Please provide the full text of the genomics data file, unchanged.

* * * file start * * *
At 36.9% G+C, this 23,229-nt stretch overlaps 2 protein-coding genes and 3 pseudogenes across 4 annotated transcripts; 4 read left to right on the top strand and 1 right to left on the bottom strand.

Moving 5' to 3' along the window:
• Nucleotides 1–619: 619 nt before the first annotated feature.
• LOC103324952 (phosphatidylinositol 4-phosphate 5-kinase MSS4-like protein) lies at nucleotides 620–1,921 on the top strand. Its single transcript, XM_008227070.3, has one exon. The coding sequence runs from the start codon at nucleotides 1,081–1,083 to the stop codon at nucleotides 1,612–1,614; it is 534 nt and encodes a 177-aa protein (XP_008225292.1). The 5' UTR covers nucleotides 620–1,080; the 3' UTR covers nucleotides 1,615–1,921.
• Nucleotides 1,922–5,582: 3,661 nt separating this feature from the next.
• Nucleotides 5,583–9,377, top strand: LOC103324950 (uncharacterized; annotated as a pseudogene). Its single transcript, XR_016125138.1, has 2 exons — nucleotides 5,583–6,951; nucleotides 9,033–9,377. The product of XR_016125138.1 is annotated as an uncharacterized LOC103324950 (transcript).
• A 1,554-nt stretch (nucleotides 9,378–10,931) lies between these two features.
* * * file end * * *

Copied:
At 36.9% G+C, this 23,229-nt stretch overlaps 2 protein-coding genes and 3 pseudogenes across 4 annotated transcripts; 4 read left to right on the top strand and 1 right to left on the bottom strand.

Moving 5' to 3' along the window:
• Nucleotides 1–619: 619 nt before the first annotated feature.
• LOC103324952 (phosphatidylinositol 4-phosphate 5-kinase MSS4-like protein) lies at nucleotides 620–1,921 on the top strand. Its single transcript, XM_008227070.3, has one exon. The coding sequence runs from the start codon at nucleotides 1,081–1,083 to the stop codon at nucleotides 1,612–1,614; it is 534 nt and encodes a 177-aa protein (XP_008225292.1). The 5' UTR covers nucleotides 620–1,080; the 3' UTR covers nucleotides 1,615–1,921.
• Nucleotides 1,922–5,582: 3,661 nt separating this feature from the next.
• Nucleotides 5,583–9,377, top strand: LOC103324950 (uncharacterized; annotated as a pseudogene). Its single transcript, XR_016125138.1, has 2 exons — nucleotides 5,583–6,951; nucleotides 9,033–9,377. The product of XR_016125138.1 is annotated as an uncharacterized LOC103324950 (transcript).
• A 1,554-nt stretch (nucleotides 9,378–10,931) lies between these two features.